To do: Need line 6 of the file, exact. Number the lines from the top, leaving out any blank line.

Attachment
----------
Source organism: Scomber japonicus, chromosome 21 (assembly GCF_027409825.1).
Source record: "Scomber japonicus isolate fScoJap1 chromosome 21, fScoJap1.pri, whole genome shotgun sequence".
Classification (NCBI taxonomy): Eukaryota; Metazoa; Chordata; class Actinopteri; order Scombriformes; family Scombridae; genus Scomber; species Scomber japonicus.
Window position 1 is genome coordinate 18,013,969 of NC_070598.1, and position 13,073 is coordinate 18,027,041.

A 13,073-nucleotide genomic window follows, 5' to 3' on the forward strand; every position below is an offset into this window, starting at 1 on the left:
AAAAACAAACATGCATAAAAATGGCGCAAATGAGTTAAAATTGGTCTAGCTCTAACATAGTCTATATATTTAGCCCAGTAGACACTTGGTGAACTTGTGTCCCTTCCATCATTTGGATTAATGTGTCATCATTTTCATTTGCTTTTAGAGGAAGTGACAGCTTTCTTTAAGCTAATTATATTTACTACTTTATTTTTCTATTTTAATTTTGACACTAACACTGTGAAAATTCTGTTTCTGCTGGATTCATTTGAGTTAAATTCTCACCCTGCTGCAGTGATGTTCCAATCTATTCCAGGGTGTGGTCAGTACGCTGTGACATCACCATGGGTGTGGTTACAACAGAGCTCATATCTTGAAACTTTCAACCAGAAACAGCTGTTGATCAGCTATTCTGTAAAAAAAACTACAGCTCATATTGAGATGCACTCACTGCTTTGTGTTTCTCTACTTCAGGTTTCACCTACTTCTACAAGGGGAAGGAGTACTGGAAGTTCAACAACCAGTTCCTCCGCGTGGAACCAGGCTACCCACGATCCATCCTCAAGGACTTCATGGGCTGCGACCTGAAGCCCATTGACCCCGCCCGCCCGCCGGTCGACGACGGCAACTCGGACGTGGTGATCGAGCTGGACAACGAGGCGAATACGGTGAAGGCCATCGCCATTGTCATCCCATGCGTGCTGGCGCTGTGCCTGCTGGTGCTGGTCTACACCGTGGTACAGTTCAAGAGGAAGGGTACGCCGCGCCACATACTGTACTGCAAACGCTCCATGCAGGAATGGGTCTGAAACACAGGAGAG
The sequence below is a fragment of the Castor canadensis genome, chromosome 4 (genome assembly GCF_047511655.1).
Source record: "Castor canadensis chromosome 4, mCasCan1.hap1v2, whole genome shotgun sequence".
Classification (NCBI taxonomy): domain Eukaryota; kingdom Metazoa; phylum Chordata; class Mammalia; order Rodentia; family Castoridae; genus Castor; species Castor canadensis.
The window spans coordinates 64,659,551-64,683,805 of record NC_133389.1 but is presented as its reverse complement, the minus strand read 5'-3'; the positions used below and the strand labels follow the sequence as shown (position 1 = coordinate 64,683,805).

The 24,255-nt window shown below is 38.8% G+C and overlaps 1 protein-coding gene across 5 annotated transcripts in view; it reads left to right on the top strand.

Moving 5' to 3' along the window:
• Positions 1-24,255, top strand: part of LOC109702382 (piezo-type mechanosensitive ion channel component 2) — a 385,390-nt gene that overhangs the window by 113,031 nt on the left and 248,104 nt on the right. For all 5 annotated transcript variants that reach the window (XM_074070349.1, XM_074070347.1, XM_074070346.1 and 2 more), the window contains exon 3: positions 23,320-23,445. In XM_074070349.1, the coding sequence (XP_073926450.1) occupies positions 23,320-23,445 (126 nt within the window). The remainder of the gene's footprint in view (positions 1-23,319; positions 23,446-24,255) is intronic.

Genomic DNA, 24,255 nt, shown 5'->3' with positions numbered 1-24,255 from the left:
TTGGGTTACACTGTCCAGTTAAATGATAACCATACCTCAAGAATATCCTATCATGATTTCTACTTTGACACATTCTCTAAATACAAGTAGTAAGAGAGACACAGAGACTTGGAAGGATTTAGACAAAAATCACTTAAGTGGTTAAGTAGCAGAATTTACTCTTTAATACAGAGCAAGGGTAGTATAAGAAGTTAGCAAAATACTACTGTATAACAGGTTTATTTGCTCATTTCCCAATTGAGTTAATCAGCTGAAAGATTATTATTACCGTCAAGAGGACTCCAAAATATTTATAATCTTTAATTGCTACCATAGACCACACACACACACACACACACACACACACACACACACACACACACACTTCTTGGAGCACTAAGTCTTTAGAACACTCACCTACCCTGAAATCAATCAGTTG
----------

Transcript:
AAAAACAAACATGCATAAAAATGGCGCAAATGAGTTAAAATTGGTCTAGCTCTAACATAGTCTATATATTTAGCCCAGTAGACACTTGGTGAACTTGTGTCCCTTCCATCATTTGGATTAATGTGTCATCATTTTCATTTGCTTTTAGAGGAAGTGACAGCTTTCTTTAAGCTAATTATATTTACTACTTTATTTTTCTATTTTAATTTTGACACTAACACTGTGAAAATTCTGTTTCTGCTGGATTCATTTGAGTTAAATTCTCACCCTGCTGCAGTGATGTTCCAATCTATTCCAGGGTGTGGTCAGTACGCTGTGACATCACCATGGGTGTGGTTACAACAGAGCTCATATCTTGAAACTTTCAACCAGAAACAGCTGTTGATCAGCTATTCTGTAAAAAAAACTACAGCTCATATTGAGATGCACTCACTGCTTTGTGTTTCTCTACTTCAGGTTTCACCTACTTCTACAAGGGGAAGGAGTACTGGAAGTTCAACAACCAGTTCCTCCGCGTGGAACCAGGCTACCCACGATCCATCCTCAAGGACTTCATGGGCTGCGACCTGAAGCCCATTGACCCCGCCCGCCCGCCGGTCGACGACGGCAACTCGGACGTGGTGATCGAGCTGGACAACGAGGCGAATACGGTGAAGGCCATCGCCATTGTCATCCCATGCGTGCTGGCGCTGTGCCTGCTGGTGCTGGTCTACACCGTGGTACAGTTCAAGAGGAAGGGTACGCCGCGCCACATACTGTACTGCAAACGCTCCATGCAGGAATGGGTCTGAAACACAGGAGAG